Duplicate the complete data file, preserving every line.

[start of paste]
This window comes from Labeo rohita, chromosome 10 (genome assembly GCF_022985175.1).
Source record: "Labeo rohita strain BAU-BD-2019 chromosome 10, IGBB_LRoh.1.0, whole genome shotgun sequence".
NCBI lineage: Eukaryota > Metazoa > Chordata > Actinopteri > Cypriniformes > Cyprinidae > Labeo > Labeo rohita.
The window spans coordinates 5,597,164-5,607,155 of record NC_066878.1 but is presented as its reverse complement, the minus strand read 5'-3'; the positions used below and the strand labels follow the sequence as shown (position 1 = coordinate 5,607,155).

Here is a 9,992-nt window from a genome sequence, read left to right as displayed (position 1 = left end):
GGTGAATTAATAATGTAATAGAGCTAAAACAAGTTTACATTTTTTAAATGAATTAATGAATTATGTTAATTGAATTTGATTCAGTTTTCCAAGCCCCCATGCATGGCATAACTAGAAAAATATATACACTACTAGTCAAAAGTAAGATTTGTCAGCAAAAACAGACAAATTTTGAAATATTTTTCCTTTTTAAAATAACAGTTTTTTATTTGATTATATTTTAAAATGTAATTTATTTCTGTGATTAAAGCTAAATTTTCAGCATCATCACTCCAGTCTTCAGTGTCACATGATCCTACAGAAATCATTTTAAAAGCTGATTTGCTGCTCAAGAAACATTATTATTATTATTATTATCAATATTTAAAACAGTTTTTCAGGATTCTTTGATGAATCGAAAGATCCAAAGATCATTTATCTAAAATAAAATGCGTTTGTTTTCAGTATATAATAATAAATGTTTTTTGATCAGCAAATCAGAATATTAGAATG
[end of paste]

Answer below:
This window comes from Labeo rohita, chromosome 10 (genome assembly GCF_022985175.1).
Source record: "Labeo rohita strain BAU-BD-2019 chromosome 10, IGBB_LRoh.1.0, whole genome shotgun sequence".
NCBI lineage: Eukaryota > Metazoa > Chordata > Actinopteri > Cypriniformes > Cyprinidae > Labeo > Labeo rohita.
The window spans coordinates 5,597,164-5,607,155 of record NC_066878.1 but is presented as its reverse complement, the minus strand read 5'-3'; the positions used below and the strand labels follow the sequence as shown (position 1 = coordinate 5,607,155).

Here is a 9,992-nt window from a genome sequence, read left to right as displayed (position 1 = left end):
GGTGAATTAATAATGTAATAGAGCTAAAACAAGTTTACATTTTTTAAATGAATTAATGAATTATGTTAATTGAATTTGATTCAGTTTTCCAAGCCCCCATGCATGGCATAACTAGAAAAATATATACACTACTAGTCAAAAGTAAGATTTGTCAGCAAAAACAGACAAATTTTGAAATATTTTTCCTTTTTAAAATAACAGTTTTTTATTTGATTATATTTTAAAATGTAATTTATTTCTGTGATTAAAGCTAAATTTTCAGCATCATCACTCCAGTCTTCAGTGTCACATGATCCTACAGAAATCATTTTAAAAGCTGATTTGCTGCTCAAGAAACATTATTATTATTATTATTATCAATATTTAAAACAGTTTTTCAGGATTCTTTGATGAATCGAAAGATCCAAAGATCATTTATCTAAAATAAAATGCGTTTGTTTTCAGTATATAATAATAAATGTTTTTTGATCAGCAAATCAGAATATTAGAATG